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Offensive Lineman

Mark Green’s 23-year-old political director tackles the tabloids and New York’s political establishment—and wants you to know that his boss isn’t arrogant.

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Only six weeks before the state Democratic Convention, and political chatter (not to mention the polls) has it that it’s fourth and long for Green’s attorney-general campaign against Andrew Cuomo. Greg Sargent spoke to Corey Johnson, who got his first taste of the media maelstrom when he came out as a gay high-school football player.

The Post says Green told state chair Denny Farrell that he’d join forces with insurgent gubernatorial candidate Tom Suozzi if Farrell didn’t help Green at the nominating convention.
That was unequivocally untrue. Farrell and Green both told [the Post reporter] that it was untrue.

So the Post’s out to get Green?
When it prints a provably untrue piece, it raises red flags.

Why won’t the image of Green as arrogant ever go away?
When the tabs and the media paint you that way it’s hard to change it. In 2001, Bloomberg’s $73.9 million magnified every little misstep. If you talk to the average voter, Green is still looked at in a positive light.

So why is the Dem Establishment with Cuomo?
When your father’s been governor for twelve years, you have plenty of chits to call in. But Green has won seven elections. Andrew has never won anything. His 2002 campaign [for governor] was a disaster.

Green’s running as the outsider, but he’s been a prominent Dem-party insider for two decades.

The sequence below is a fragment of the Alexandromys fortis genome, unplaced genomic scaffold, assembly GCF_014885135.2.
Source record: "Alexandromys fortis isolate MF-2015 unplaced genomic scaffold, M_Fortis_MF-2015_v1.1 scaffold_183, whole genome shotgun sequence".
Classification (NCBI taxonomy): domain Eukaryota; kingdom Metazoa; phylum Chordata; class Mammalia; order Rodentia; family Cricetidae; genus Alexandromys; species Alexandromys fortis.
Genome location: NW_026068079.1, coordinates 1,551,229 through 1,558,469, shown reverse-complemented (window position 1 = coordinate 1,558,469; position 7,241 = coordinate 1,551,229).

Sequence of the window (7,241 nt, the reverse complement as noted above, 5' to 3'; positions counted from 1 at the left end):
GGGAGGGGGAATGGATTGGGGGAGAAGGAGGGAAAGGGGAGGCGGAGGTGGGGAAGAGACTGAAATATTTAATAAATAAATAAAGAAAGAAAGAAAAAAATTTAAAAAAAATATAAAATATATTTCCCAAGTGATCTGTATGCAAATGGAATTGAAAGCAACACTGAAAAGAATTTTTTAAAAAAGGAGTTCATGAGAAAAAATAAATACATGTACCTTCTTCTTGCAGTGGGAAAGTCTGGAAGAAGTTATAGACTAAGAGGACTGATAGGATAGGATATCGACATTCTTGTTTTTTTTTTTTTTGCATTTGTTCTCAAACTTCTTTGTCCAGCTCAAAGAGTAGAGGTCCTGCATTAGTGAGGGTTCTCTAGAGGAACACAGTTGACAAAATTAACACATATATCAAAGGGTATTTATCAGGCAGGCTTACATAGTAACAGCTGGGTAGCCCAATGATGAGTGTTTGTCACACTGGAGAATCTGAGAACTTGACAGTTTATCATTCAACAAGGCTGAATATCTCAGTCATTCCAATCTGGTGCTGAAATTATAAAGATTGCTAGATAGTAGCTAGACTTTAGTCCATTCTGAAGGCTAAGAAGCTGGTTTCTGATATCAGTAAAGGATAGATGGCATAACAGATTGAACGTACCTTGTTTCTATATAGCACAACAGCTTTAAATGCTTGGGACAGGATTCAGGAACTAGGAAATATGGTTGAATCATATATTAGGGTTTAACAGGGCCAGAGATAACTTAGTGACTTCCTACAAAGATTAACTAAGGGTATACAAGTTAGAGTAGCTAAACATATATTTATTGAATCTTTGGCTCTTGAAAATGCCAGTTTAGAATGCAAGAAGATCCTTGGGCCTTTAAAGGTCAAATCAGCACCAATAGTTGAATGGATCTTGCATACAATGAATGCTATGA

He never quite fit in. One union boss once said he liked Mark but that he was “too independent.” People who know Mark realize he’s an average New Yorker. He eats breakfast at the same schmucky diner every morning.

How can an Upper East Side Jew compete with a Cuomo upstate?
More than 50 percent of the statewide vote is in the five boroughs. People upstate know Cuomo because of his father—which doesn’t necessarily translate into votes.

Yes, but how can Green get known when he’s way behind on fund-raising?
A million dollars buys a blanket ad buy in Albany, Syracuse, Rochester, and Buffalo.

How much will you spend?
Between $4.5 million and $5 million in the primary.

How’d you end up working for Green?
I was captain of my high-school football team, and came out my junior year. I was briefly a gay poster child—on the front page of the Times, on 20/20. My first job was on Green’s 2001 mayoral campaign.

So why should gays vote for Green?
His record—he supported the gay-rights bill in 1986, and as consumer-affairs commissioner exposed pharmaceuticals to make sure aids drugs were priced fairly.

But even much of the gay political Establishment is with Cuomo—why?
Politics.


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